Legislating for X Case is just beginning of this saga
Published 12/07/2013 | 05:00
The final Dail debate on the abortion bill has taken place. Soon it will become law. The X Case will have been legislated for and we will be told that it is a further sign that we have 'matured' as a nation.
The Taoiseach will continue to emphasise the 'restrictive' nature of the bill, as though that is the point. The point is that the bill will allow doctors to kill children in the womb if a woman is deemed suicidal even though there is no medical evidence that a single woman will be saved as a result, something that is accepted by the Master of the Rotunda, Sam Coulter-Smith, a Protestant.
It's important to point out he is a Protestant lest his views be automatically dismissed for one of the great sins in the catechism of political correctness, being a Catholic. Let us never forget that the modern liberal in his anti-Catholicism is the direct moral descendant of the one-eyed nationalist of old.
The Taoiseach will also continue to emphasise that his book is the Constitution as though that is the end of it, as though that absolves him of the duty of deciding for himself what is right and what is wrong and acting accordingly.
How did we get to this point? How it is that we are now on the point of legislating for the X Case?
Reason number one, I believe, is the widespread misunderstanding of what happened in the Savita Halappanavar case. From day one we were led to believe that she died because our Catholic-influenced law on abortion stood in the way of the doctors who wanted to save her life.
A few days ago Justice Minister Alan Shatter perpetuated the myth. He said that Savita might well have been saved had the law been like the one they are about to pass.
But I would like to know what law would have caused Savita's medical team to spot the signs of sepsis on time?
None, of course. If her medical team had spotted the infection in time they could have acted to end her pregnancy, with or without a foetal heartbeat. That is a fact and she would probably be alive today had they spotted in good time that she had sepsis.
An additional factor is that doctors like Peter Boylan were given the run of the airwaves to back the abortion bill.
He gave his sincere opinion. But he was treated like the Voice of Medicine itself. Other doctors, with different opinions, were given far less unchallenged airtime and were treated with far less deference.
It was the same with psychiatrist, Dr Anthony McCarthy who also backs this law. He, too, was treated as the Voice of Medicine. He, too, was rarely asked a challenging question. Supreme authority was conferred on him just as it was conferred on Peter Boylan.
The chief villain here was RTE. I believe the interventions of McCarthy, and even more so Boylan, had a huge effect on public opinion. The station could just as easily have made senior medical personnel opposed to the bill the Voices of Medicine instead.
Another important factor was the intense bullying of Fine Gael TDs by the party hierarchy. Enda Kenny has behaved like a poor man's Henry VIII, and his 'courtiers' like two-bit Thomas Cromwells as they browbeat and coerced party members into signing Enda's 'Oath of Supremacy' by supporting the abortion bill.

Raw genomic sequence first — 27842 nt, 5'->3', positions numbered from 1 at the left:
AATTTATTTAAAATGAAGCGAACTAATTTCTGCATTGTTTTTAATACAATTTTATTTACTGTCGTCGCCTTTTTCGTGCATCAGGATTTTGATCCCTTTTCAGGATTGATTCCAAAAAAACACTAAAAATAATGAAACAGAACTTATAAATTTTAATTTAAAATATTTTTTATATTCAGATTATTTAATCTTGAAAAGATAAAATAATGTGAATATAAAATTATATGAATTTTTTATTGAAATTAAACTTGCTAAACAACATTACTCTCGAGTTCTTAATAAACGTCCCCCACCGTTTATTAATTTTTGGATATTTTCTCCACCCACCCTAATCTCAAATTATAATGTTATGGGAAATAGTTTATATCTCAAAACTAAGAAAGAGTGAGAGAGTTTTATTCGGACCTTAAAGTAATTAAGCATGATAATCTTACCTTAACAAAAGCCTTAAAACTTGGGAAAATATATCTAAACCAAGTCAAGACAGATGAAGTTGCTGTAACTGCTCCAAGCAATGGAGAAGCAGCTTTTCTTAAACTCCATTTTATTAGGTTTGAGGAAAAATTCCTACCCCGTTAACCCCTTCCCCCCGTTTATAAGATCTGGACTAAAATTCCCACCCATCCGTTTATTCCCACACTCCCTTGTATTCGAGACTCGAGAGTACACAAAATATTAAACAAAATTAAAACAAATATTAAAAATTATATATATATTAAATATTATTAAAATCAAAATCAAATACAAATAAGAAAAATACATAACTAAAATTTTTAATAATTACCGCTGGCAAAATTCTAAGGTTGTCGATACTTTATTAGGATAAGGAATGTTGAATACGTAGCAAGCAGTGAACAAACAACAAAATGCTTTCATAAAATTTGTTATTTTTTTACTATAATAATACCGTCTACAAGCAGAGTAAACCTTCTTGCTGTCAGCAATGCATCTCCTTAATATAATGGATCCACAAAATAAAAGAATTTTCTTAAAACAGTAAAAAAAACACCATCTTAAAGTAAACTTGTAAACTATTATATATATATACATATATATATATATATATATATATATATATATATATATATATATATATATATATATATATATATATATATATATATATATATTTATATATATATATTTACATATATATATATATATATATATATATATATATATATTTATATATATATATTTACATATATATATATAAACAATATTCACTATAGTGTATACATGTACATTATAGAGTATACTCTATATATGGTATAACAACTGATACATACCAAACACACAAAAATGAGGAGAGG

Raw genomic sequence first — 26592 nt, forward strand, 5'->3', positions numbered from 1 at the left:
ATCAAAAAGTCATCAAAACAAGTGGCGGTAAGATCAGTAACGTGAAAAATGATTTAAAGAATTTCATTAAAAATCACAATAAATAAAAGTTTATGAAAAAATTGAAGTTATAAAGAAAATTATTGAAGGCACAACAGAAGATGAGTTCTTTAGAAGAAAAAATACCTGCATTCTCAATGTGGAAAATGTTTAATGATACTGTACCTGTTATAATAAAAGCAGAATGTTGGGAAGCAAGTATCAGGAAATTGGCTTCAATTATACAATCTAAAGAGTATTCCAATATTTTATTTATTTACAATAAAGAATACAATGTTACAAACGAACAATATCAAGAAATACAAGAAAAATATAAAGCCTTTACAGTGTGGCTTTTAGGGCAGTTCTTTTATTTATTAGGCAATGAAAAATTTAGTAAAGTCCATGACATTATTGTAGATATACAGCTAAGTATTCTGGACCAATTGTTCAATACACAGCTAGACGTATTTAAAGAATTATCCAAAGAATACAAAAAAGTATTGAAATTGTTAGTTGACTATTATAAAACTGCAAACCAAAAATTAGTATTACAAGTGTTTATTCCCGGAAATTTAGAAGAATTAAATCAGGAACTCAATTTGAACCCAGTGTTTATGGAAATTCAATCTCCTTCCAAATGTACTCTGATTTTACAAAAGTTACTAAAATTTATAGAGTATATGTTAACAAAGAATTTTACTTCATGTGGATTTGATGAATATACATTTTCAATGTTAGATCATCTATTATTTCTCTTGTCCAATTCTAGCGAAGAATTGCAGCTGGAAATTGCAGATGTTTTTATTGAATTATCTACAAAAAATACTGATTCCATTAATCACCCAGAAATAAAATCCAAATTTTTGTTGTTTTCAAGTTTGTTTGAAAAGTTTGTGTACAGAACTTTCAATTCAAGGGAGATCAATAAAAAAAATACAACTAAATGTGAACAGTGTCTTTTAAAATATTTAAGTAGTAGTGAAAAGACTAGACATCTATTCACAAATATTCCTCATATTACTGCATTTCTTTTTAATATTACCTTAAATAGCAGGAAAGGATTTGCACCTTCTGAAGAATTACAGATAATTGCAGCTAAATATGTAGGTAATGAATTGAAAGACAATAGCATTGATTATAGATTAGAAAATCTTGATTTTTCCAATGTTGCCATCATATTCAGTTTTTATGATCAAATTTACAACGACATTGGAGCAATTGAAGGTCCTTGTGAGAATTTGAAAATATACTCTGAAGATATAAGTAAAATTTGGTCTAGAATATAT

The 'death penalty' hung over the heads of possible party rebels was excommunication from the party, plus deselection as candidates at the next election. This kept the number of conscientious objectors to five in the Dail and an as-yet-to-be-determined number in the Seanad.
Another factor must be added, namely that not enough priests raised their voices against the bill and, if anecdotal evidence is to be believed, some offered it their support even contacting wavering politicians to say it was permissible for a Catholic to vote for the legislation.
Would priests have reached the general public if more of them had spoken out more strongly? No, but they would have mobilised more of the million-plus adults who still go to Mass each week.
So the path to this sorry pass has been paved with cowardice, indifference, apathy and shameless bullying.
But the Fine Gael leadership has damaged their party nonetheless. Fianna Fail is likely to gain pro-life voters at its expense because so many of its TDs voted against the bill. It would attract more if Micheal Martin hadn't been so anxious to defer to RTE and 'The Irish Times' by supporting it.
The re-energised pro-life movement is not going to forget what has happened and right up to the next election it will remind its supporters and others that Fine Gael broke its promise not to legislate for the X Case.
Meanwhile, Lucinda Creighton and the other conscientious objectors have shown what it means to be conviction politicians. The Taoiseach, by contrast, looks like a man who bullies those he can bully and gives in to those he cannot bully. In other words, he looks weak and fearful, the very thing he seems to dread.
But he may soon have something more to dread, namely a new party, possibly led by Lucinda Creighton, that will reach out to voters disaffected by Fine Gael's mishandling of the abortion issue and its inability to revive the economy.
In other words, the imminent passage of the abortion bill isn't the end of this saga by any means.
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